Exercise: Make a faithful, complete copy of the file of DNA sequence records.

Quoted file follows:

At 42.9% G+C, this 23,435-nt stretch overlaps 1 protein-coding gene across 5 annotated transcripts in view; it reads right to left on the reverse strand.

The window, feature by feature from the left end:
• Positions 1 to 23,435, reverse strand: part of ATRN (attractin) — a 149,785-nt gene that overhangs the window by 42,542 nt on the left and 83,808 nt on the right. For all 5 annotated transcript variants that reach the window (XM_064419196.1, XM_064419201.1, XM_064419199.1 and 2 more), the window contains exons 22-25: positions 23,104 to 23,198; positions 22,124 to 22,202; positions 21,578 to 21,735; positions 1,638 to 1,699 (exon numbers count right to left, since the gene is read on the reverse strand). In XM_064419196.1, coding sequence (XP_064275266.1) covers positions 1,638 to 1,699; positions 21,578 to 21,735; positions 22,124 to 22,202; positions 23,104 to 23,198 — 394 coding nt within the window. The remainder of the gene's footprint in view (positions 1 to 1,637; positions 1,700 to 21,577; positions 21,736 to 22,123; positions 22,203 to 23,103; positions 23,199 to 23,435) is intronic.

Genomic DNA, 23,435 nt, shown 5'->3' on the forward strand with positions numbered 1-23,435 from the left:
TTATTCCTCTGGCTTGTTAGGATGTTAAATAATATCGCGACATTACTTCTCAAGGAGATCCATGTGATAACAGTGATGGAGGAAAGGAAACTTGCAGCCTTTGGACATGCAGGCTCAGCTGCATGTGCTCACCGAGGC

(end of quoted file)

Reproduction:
At 42.9% G+C, this 23,435-nt stretch overlaps 1 protein-coding gene across 5 annotated transcripts in view; it reads right to left on the reverse strand.

The window, feature by feature from the left end:
• Positions 1 to 23,435, reverse strand: part of ATRN (attractin) — a 149,785-nt gene that overhangs the window by 42,542 nt on the left and 83,808 nt on the right. For all 5 annotated transcript variants that reach the window (XM_064419196.1, XM_064419201.1, XM_064419199.1 and 2 more), the window contains exons 22-25: positions 23,104 to 23,198; positions 22,124 to 22,202; positions 21,578 to 21,735; positions 1,638 to 1,699 (exon numbers count right to left, since the gene is read on the reverse strand). In XM_064419196.1, coding sequence (XP_064275266.1) covers positions 1,638 to 1,699; positions 21,578 to 21,735; positions 22,124 to 22,202; positions 23,104 to 23,198 — 394 coding nt within the window. The remainder of the gene's footprint in view (positions 1 to 1,637; positions 1,700 to 21,577; positions 21,736 to 22,123; positions 22,203 to 23,103; positions 23,199 to 23,435) is intronic.

Genomic DNA, 23,435 nt, shown 5'->3' on the forward strand with positions numbered 1-23,435 from the left:
TTATTCCTCTGGCTTGTTAGGATGTTAAATAATATCGCGACATTACTTCTCAAGGAGATCCATGTGATAACAGTGATGGAGGAAAGGAAACTTGCAGCCTTTGGACATGCAGGCTCAGCTGCATGTGCTCACCGAGGC